Case in point: when the Stevens Memorial United Methodist Church in Lewisboro considered erecting an antenna in its steeple in mid-2005, neighbors immediately went up in arms. J.D. Piro of the Lewisboro Ledger noted in his column: “They initially called their group Concerned Residents Against the Church Cell Tower, which created the delightful acronym CRACCT, as in ‘The group that’s against the cell tower is CRACCT.’  Now they call themselves the Alliance of Residents Against the Church Cell Tower (ARACCT), as in ‘Don’t call us CRACCT just because we don’t want to ARACCT that cell tower.’  A better name would be Confused Residents Against Clear Communications in Lewisboro (CRACCL), as in ‘You can call me CRACCT, but if we don’t ARACCT that cell tower, all we’ll hear on our cellphones is CRACCL.’”  

Ultimately, CRACCT/ARACCT pre- vailed and the Lewisboro Town Board never adopted the plan; coverage between South Salem and Vista continues to CRACCL. Fast-forward 18 months to the present. “Now the town is talking about putting the antenna near the Vista Fire Department,” Piro reports. “Ironically, the Vista property is so much lower than Stevens Church that, if the antenna ever gets built, it will be taller than the original proposition and, any further south, it will be in New Canaan, Connecticut.”

 

The Good, The Bad, and The Plain Awful

Cellphone reception based on interviews with Westchester County and Connecticut residents

 

Good Areas:

Dobbs Ferry • Hastings • I-684 • I-287 • I-95 • Routes 202 and 6 • Yonkers

 

Spotty Areas:

Croton-on-Hudson • Hutchinson Parkway near Rye Brook • New Rochelle • Pine Brook • Boulevard in New Rochelle • Route 9A in Briarcliff • Route 172 in Bedford • Route 35 to Cross River/ Lewisboro • Scarsdale • Yonkers

 

Blackholes:

Hutchinson Parkway between Wilmot Avenue and Mamaroneck Avenue •

Pine Brook Boulevard

in New Rochelle •  Pound Ridge • Routes 121 to 35 in Cross River • Route 35 in Katonah and South Salem • Route 123 in Lewisboro • Routes 123 to 35 •

Rye Brook • Scarsdale • Vista to Goldens Bridge • Weaver Street through Larchmont and New Rochelle

 

 

 

Communing with Nature

 

It was just last September that we wrote about the revered Bedford oak tree, the ancient behemoth so beloved that old-timers have been known to tip their hats as they pass the tree in a gesture of respect. In October, however, the tree was the site of an entirely different type of tribute.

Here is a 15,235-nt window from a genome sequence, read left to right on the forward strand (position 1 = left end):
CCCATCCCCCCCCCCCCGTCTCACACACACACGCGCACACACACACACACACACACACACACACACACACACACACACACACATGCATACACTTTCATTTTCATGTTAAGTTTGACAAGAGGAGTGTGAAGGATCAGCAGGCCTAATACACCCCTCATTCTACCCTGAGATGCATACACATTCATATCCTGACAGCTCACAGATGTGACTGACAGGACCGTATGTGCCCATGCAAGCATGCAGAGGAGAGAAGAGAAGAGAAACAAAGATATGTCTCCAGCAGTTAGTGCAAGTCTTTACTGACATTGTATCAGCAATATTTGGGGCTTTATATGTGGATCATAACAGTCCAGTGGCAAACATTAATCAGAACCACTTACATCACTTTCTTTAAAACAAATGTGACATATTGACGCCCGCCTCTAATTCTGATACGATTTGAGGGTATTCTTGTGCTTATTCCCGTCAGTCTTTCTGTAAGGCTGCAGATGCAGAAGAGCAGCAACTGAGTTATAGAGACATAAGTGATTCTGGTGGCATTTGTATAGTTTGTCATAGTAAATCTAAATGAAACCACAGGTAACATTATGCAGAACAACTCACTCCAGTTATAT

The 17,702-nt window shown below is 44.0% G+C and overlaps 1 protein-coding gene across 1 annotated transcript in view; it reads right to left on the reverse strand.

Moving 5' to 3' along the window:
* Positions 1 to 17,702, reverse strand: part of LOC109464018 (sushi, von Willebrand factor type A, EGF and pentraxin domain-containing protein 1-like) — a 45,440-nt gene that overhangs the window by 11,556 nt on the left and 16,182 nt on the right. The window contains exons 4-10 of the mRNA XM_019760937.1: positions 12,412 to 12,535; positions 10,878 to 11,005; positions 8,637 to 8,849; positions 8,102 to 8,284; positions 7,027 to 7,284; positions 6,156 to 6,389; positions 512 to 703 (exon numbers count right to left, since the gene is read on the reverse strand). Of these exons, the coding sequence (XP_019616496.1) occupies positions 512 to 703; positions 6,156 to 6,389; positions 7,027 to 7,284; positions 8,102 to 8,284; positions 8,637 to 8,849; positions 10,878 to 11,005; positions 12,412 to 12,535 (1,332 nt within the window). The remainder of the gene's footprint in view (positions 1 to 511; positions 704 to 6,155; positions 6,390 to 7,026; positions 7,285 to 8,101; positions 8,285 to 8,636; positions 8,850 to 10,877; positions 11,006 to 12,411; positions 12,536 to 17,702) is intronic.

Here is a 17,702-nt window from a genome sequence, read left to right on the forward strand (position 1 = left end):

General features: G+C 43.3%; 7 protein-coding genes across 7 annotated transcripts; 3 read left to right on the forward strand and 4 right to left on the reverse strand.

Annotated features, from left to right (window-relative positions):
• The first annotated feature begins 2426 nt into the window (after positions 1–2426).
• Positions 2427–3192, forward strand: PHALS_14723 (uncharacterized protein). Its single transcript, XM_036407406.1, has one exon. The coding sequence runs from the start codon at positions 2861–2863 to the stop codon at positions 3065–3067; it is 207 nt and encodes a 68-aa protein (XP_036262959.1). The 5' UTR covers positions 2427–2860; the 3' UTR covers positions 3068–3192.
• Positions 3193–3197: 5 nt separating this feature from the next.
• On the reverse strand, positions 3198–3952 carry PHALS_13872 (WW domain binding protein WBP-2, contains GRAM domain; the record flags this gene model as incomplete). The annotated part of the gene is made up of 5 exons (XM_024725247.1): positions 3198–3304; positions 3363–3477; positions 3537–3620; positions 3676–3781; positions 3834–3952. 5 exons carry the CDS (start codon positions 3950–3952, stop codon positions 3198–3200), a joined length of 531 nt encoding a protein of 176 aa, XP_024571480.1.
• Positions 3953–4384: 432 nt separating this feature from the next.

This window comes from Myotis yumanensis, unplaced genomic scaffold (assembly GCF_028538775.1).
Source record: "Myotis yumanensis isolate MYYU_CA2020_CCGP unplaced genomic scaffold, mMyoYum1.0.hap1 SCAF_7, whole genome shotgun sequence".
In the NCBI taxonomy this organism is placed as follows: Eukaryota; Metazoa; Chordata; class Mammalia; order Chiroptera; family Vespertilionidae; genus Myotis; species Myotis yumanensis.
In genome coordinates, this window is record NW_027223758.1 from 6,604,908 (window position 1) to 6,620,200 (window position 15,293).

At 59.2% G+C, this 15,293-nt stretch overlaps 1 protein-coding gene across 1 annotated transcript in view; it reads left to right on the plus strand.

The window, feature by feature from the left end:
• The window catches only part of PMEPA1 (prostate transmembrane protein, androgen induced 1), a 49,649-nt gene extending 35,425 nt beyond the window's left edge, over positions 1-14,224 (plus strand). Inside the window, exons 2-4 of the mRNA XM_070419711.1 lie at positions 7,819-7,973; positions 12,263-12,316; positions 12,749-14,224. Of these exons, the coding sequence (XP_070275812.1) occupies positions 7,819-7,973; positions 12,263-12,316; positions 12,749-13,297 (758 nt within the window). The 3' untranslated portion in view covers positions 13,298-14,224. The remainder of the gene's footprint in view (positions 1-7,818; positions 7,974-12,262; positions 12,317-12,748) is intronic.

Former Westchester resident and Fox Lane High School alum Jack Gescheidt, a fine-art photographer now based in San Francisco, returned to his hometown to stage a “naked be-in” as part of his Tree Spirit Project, which he calls “a photographic celebration of our connection to nature.” About three years ago, Gescheit had an epiphany while gazing at an ancient oak in Marin County, California. “The time was right,” he says, “to combine my love of trees, my passion for photography, and my maturity as a portraitist to capture some of what I felt looking at this three-hundred-plus-year-old oak tree.”
Since then, he has been photographing naked people in and around trees. Why naked people? “They add scale and drama to the images,” he says. “Being naked makes them more timeless and iconic and, I hope, invites people to contemplate what the experience of being naked and vulnerable in nature feels like.”

Which, by all accounts, was pretty darn cold. On a chilly autumn morning with the temperature hovering in the mid-’40s, 17 area volunteers, from teens to retirees, agreed to commune with the tree, shedding their clothes as easily as a tree loses its leaves.  One of the models, Marita Slon, a 19-year-old art major at SUNY Purchase, had never done anything like this before and has not yet told her father of this particular extracurricular activity.

 “Jack came to campus looking for volunteers and we looked through his work and really liked it,” Slon says, “so four of my friends and I decided to just do it. I was surprised that it didn’t faze me to take my clothes off in front of all those strangers.”

It was also a first for her classmate, Lauren Johnson, also a 19-year-old art major. “I’ve posed for pictures before, but the nude part and freezing cold part were new,” she says. “There are some weird things you just have to do and this was it for me. It was surprisingly not awkward. Everyone did a good job of faking being comfortable that I felt comfortable.” Except for the cold—her back was numb for three hours. Would she do it again? “Definitely. Preferably in the summer.”

She could get her wish. Gescheit is returning to Westchester next summer for a second project. For more information, visit www.TreeSpiritProject.com. No experience necessary and all ages, nationalities, and body types are appreciated and welcome. Volunteers receive a photograph of the shoot as payment.

 

Nancy L. Claus

 

 

STILL SELLING AFTER ALL THESE YEARS

 

Your grandparents and, in many cases, great-grandparents may have been children when the stores listed below first opened their doors.

 

[1887] Kelloggs & Lawrence

26 Parkway, Katonah